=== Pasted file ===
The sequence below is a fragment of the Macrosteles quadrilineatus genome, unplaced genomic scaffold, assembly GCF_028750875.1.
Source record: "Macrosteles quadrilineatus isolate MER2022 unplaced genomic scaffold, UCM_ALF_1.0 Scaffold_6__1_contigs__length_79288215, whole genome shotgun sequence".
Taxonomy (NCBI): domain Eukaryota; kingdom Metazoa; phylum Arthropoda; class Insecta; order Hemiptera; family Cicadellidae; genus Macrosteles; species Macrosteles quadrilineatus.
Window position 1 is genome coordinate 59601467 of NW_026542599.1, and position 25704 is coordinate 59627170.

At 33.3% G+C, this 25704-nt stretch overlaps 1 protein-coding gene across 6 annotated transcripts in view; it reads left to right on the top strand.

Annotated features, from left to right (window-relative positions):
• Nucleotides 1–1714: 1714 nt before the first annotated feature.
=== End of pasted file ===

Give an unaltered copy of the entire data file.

The sequence below is a fragment of the Macrosteles quadrilineatus genome, unplaced genomic scaffold, assembly GCF_028750875.1.
Source record: "Macrosteles quadrilineatus isolate MER2022 unplaced genomic scaffold, UCM_ALF_1.0 Scaffold_6__1_contigs__length_79288215, whole genome shotgun sequence".
Taxonomy (NCBI): domain Eukaryota; kingdom Metazoa; phylum Arthropoda; class Insecta; order Hemiptera; family Cicadellidae; genus Macrosteles; species Macrosteles quadrilineatus.
Window position 1 is genome coordinate 59601467 of NW_026542599.1, and position 25704 is coordinate 59627170.

At 33.3% G+C, this 25704-nt stretch overlaps 1 protein-coding gene across 6 annotated transcripts in view; it reads left to right on the top strand.

Annotated features, from left to right (window-relative positions):
• Nucleotides 1–1714: 1714 nt before the first annotated feature.